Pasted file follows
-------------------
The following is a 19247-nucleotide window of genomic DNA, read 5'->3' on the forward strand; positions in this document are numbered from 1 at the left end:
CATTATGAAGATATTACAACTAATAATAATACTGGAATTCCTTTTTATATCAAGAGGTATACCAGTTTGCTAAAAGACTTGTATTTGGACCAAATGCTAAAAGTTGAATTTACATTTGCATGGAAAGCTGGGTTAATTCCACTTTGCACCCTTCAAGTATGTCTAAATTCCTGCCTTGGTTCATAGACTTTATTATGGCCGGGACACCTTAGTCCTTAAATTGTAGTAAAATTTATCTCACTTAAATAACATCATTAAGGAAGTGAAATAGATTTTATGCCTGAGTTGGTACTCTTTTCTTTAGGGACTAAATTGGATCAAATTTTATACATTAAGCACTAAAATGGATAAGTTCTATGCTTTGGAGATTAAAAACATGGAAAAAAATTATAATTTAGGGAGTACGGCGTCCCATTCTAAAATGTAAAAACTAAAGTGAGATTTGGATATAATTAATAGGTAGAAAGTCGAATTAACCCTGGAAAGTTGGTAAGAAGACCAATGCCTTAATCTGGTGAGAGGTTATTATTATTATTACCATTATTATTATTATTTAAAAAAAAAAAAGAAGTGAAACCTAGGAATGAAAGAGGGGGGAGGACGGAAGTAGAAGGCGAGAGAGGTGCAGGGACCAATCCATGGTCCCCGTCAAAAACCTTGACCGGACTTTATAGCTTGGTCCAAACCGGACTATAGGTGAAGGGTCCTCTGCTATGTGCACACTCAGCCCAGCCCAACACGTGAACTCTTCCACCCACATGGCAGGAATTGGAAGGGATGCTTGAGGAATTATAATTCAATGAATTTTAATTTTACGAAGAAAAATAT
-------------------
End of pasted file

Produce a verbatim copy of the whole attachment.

The following is a 19247-nucleotide window of genomic DNA, read 5'->3' on the forward strand; positions in this document are numbered from 1 at the left end:
CATTATGAAGATATTACAACTAATAATAATACTGGAATTCCTTTTTATATCAAGAGGTATACCAGTTTGCTAAAAGACTTGTATTTGGACCAAATGCTAAAAGTTGAATTTACATTTGCATGGAAAGCTGGGTTAATTCCACTTTGCACCCTTCAAGTATGTCTAAATTCCTGCCTTGGTTCATAGACTTTATTATGGCCGGGACACCTTAGTCCTTAAATTGTAGTAAAATTTATCTCACTTAAATAACATCATTAAGGAAGTGAAATAGATTTTATGCCTGAGTTGGTACTCTTTTCTTTAGGGACTAAATTGGATCAAATTTTATACATTAAGCACTAAAATGGATAAGTTCTATGCTTTGGAGATTAAAAACATGGAAAAAAATTATAATTTAGGGAGTACGGCGTCCCATTCTAAAATGTAAAAACTAAAGTGAGATTTGGATATAATTAATAGGTAGAAAGTCGAATTAACCCTGGAAAGTTGGTAAGAAGACCAATGCCTTAATCTGGTGAGAGGTTATTATTATTATTACCATTATTATTATTATTTAAAAAAAAAAAAGAAGTGAAACCTAGGAATGAAAGAGGGGGGAGGACGGAAGTAGAAGGCGAGAGAGGTGCAGGGACCAATCCATGGTCCCCGTCAAAAACCTTGACCGGACTTTATAGCTTGGTCCAAACCGGACTATAGGTGAAGGGTCCTCTGCTATGTGCACACTCAGCCCAGCCCAACACGTGAACTCTTCCACCCACATGGCAGGAATTGGAAGGGATGCTTGAGGAATTATAATTCAATGAATTTTAATTTTACGAAGAAAAATAT